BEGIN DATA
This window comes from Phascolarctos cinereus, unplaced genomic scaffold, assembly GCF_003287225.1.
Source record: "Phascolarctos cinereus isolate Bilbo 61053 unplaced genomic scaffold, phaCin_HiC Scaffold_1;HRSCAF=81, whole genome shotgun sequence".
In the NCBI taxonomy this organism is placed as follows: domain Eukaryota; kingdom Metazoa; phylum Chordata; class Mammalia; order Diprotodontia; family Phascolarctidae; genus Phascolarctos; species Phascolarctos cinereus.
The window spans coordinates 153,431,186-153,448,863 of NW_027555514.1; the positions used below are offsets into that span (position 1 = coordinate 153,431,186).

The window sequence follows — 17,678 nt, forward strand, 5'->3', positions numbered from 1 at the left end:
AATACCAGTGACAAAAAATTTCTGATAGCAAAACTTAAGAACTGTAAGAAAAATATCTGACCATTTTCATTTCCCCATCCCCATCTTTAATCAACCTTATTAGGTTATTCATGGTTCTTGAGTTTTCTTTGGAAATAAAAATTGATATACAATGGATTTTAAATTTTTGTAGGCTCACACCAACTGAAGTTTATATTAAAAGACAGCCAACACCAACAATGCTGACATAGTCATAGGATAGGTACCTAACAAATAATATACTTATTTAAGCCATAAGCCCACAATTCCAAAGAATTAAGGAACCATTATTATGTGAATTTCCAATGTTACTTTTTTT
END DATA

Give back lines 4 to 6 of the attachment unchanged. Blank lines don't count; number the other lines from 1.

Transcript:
The window spans coordinates 153,431,186-153,448,863 of NW_027555514.1; the positions used below are offsets into that span (position 1 = coordinate 153,431,186).

The window sequence follows — 17,678 nt, forward strand, 5'->3', positions numbered from 1 at the left end:
AATACCAGTGACAAAAAATTTCTGATAGCAAAACTTAAGAACTGTAAGAAAAATATCTGACCATTTTCATTTCCCCATCCCCATCTTTAATCAACCTTATTAGGTTATTCATGGTTCTTGAGTTTTCTTTGGAAATAAAAATTGATATACAATGGATTTTAAATTTTTGTAGGCTCACACCAACTGAAGTTTATATTAAAAGACAGCCAACACCAACAATGCTGACATAGTCATAGGATAGGTACCTAACAAATAATATACTTATTTAAGCCATAAGCCCACAATTCCAAAGAATTAAGGAACCATTATTATGTGAATTTCCAATGTTACTTTTTTT